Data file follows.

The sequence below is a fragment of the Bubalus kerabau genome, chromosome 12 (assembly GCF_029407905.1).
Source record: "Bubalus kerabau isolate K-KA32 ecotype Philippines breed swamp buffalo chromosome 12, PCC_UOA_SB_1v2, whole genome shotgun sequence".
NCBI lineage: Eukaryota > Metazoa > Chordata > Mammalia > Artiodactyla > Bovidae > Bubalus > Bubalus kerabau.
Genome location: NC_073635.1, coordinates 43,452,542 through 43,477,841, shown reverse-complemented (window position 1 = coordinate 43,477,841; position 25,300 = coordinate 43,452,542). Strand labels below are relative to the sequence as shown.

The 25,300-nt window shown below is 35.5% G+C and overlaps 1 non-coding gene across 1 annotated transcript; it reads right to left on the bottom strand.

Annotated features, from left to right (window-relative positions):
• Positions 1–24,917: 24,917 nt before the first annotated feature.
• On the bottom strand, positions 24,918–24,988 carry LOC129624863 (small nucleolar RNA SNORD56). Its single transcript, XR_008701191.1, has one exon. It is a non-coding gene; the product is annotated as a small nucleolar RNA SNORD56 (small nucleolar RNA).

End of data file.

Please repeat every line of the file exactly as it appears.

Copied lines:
The sequence below is a fragment of the Bubalus kerabau genome, chromosome 12 (assembly GCF_029407905.1).
Source record: "Bubalus kerabau isolate K-KA32 ecotype Philippines breed swamp buffalo chromosome 12, PCC_UOA_SB_1v2, whole genome shotgun sequence".
NCBI lineage: Eukaryota > Metazoa > Chordata > Mammalia > Artiodactyla > Bovidae > Bubalus > Bubalus kerabau.
Genome location: NC_073635.1, coordinates 43,452,542 through 43,477,841, shown reverse-complemented (window position 1 = coordinate 43,477,841; position 25,300 = coordinate 43,452,542). Strand labels below are relative to the sequence as shown.

The 25,300-nt window shown below is 35.5% G+C and overlaps 1 non-coding gene across 1 annotated transcript; it reads right to left on the bottom strand.

Annotated features, from left to right (window-relative positions):
• Positions 1–24,917: 24,917 nt before the first annotated feature.
• On the bottom strand, positions 24,918–24,988 carry LOC129624863 (small nucleolar RNA SNORD56). Its single transcript, XR_008701191.1, has one exon. It is a non-coding gene; the product is annotated as a small nucleolar RNA SNORD56 (small nucleolar RNA).